When your business should take on debt

As business owners, taking on debt can be an effective of managing your cash flow. Whether you need it for business expansion (eg. hiring more people, buying more supplies, getting a bigger office space), or simply to provide peace of mind in case of unexpected delays in customer payment collection, external capital injections are an important part of operating any business.

From a cost perspective, business loans may be a cheaper form of financing than you think. The IRD in Hong Kong and IRAS in Singapore allows businesses to deduct the interest on the debt from income taxes. Debt may also be a cheaper form of financing than selling off a portion of your business where new shareholders/investors may demand dividends or short-term returns on their investment, and sharing control with them.

According to Jeb Ory, CEO of social advocacy group Phone2Action, taking on debt is a stepping stone to the growth of many companies.

“Access to capital can be the difference between explosive growth, linear growth and the death of your business. Debt should be used to extend runway and help businesses make purchases that they couldn't normally make if it makes them more competitive."

That being said, we know that the accumulation and mismanagement of debt can be a leading cause of financial troubles or even bankruptcy for small businesses. So it is important for you to know when you can consider it safe to take on debt.

You should take on debt if you can identify yourself with the following scenarios:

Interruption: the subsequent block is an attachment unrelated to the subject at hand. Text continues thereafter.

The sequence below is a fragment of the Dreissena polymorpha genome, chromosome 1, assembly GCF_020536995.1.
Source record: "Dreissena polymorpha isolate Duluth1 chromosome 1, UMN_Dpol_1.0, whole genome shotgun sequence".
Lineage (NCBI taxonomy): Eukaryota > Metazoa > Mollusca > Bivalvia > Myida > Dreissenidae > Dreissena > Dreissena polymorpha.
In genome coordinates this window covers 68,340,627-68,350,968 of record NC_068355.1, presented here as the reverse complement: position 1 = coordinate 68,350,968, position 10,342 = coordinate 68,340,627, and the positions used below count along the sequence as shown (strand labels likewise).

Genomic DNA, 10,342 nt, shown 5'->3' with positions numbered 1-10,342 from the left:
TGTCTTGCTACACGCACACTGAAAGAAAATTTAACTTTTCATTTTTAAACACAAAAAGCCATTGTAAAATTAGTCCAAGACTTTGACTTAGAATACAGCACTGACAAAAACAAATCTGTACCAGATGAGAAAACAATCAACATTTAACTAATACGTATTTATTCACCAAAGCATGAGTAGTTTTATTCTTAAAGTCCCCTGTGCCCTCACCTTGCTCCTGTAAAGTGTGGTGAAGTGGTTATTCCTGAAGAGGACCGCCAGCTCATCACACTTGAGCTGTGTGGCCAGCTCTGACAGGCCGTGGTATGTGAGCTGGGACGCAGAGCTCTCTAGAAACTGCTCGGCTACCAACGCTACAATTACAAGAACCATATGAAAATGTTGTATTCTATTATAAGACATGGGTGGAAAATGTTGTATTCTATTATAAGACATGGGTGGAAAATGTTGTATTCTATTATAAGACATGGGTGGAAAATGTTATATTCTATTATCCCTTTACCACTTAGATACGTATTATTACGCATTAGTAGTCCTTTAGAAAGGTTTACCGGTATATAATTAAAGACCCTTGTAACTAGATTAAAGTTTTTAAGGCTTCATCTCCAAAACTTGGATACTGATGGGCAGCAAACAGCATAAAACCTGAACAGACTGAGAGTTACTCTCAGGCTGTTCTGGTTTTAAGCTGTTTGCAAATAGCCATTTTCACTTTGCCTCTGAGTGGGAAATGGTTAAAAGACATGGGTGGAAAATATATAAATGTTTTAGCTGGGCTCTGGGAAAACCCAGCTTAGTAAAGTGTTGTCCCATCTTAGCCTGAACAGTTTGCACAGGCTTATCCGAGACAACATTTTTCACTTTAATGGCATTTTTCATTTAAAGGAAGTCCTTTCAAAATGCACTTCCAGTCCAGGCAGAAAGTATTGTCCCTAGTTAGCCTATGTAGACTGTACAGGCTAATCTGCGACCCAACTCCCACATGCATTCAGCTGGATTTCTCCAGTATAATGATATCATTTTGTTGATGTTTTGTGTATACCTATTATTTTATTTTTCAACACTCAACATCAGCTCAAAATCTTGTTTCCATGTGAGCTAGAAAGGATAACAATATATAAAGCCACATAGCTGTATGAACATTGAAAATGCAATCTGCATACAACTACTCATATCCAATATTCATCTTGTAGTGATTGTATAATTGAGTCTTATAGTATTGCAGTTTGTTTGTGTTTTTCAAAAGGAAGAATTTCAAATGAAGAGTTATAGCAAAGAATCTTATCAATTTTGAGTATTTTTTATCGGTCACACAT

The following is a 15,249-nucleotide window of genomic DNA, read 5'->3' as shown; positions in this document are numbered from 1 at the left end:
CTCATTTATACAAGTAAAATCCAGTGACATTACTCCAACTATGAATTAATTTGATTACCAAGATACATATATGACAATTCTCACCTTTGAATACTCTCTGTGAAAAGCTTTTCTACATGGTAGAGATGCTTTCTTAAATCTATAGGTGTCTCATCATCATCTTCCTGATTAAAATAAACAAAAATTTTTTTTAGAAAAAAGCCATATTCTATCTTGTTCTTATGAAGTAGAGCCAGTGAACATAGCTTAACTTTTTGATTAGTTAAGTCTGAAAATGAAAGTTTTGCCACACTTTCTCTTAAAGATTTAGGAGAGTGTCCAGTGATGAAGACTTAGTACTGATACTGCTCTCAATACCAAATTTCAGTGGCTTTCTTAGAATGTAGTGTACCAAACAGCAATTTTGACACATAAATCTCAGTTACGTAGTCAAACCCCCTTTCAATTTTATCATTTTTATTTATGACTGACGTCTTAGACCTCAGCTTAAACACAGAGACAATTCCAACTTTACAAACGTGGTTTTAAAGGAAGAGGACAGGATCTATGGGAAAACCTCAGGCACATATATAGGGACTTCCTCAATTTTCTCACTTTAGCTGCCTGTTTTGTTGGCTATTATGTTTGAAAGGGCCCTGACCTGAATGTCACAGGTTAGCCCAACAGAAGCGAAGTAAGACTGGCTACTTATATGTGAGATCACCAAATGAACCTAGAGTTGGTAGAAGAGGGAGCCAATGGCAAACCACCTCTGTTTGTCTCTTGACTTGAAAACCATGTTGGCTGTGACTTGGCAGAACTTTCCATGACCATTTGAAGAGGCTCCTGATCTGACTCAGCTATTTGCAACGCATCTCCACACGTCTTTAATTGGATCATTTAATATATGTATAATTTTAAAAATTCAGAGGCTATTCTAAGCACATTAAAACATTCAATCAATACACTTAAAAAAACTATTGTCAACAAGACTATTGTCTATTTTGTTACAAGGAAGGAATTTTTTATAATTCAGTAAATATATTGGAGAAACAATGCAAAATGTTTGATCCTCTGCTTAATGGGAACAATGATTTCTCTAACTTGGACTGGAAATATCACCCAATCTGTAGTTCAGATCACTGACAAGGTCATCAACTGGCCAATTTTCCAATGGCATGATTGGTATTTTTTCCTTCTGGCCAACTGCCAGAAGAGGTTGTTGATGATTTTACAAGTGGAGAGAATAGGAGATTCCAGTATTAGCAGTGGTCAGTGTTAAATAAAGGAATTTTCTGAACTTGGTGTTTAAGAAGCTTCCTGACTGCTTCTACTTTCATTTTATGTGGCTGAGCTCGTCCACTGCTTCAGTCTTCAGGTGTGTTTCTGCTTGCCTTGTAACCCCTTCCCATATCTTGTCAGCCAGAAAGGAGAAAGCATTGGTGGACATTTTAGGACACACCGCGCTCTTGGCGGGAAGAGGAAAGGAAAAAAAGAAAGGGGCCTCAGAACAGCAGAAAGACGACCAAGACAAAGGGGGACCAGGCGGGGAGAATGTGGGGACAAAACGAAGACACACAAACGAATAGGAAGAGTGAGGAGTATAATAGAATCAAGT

When you understand the different types of debt and their respective borrowing terms

Previously, we’ve talked about the various types of cash flow management solutions and the differences between loans vs. lines of credit. Different types of debt comes with different interest rates, repayment periods and general borrowing terms. Understanding the different options and how it relates to your business going forward is an important step before you take on any debt.

When you have established a plan for how to use the funds and how to repay the funds

To stay ahead of increasing competition or changing macro level trends, you should have a business plan for which areas you’d like to invest in before taking on debt.

  • Is it related to new lines of product or service?
  • Perhaps you’d like to take advantage of digital marketing trends and increase your spend on Google or Facebook?
  • Maybe you and your team are overwhelmed with work and the business would benefit from additional new teammates?
  • Or maybe, your inventory are flying off the shelf so you just need additional capital to buy more goods

Whatever the reason may be, it’s important to have a measurable process in place before you take on debt. This way, you are also better setup to evaluate whether the return on investment related to the debt was worthwhile.